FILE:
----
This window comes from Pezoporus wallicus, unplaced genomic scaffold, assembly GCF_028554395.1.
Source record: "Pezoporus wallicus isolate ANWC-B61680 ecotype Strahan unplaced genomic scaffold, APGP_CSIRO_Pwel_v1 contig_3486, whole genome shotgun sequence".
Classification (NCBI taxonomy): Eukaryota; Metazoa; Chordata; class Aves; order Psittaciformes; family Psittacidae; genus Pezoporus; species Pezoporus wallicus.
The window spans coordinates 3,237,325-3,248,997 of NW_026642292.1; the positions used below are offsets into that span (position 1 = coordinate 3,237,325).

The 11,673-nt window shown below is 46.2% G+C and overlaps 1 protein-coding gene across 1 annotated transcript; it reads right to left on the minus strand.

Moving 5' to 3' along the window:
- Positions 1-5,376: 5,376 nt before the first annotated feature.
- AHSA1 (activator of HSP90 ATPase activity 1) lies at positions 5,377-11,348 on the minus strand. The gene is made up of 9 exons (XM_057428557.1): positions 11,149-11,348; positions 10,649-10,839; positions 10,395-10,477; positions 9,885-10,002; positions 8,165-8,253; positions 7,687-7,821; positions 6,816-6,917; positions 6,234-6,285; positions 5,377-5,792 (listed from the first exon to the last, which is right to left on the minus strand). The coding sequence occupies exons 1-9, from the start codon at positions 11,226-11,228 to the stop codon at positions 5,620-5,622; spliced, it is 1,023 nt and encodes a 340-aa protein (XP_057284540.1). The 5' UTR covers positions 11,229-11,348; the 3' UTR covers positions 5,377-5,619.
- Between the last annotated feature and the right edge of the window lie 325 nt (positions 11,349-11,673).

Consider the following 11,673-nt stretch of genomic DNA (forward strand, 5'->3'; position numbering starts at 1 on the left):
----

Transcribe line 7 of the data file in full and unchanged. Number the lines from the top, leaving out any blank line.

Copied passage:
- Positions 1-5,376: 5,376 nt before the first annotated feature.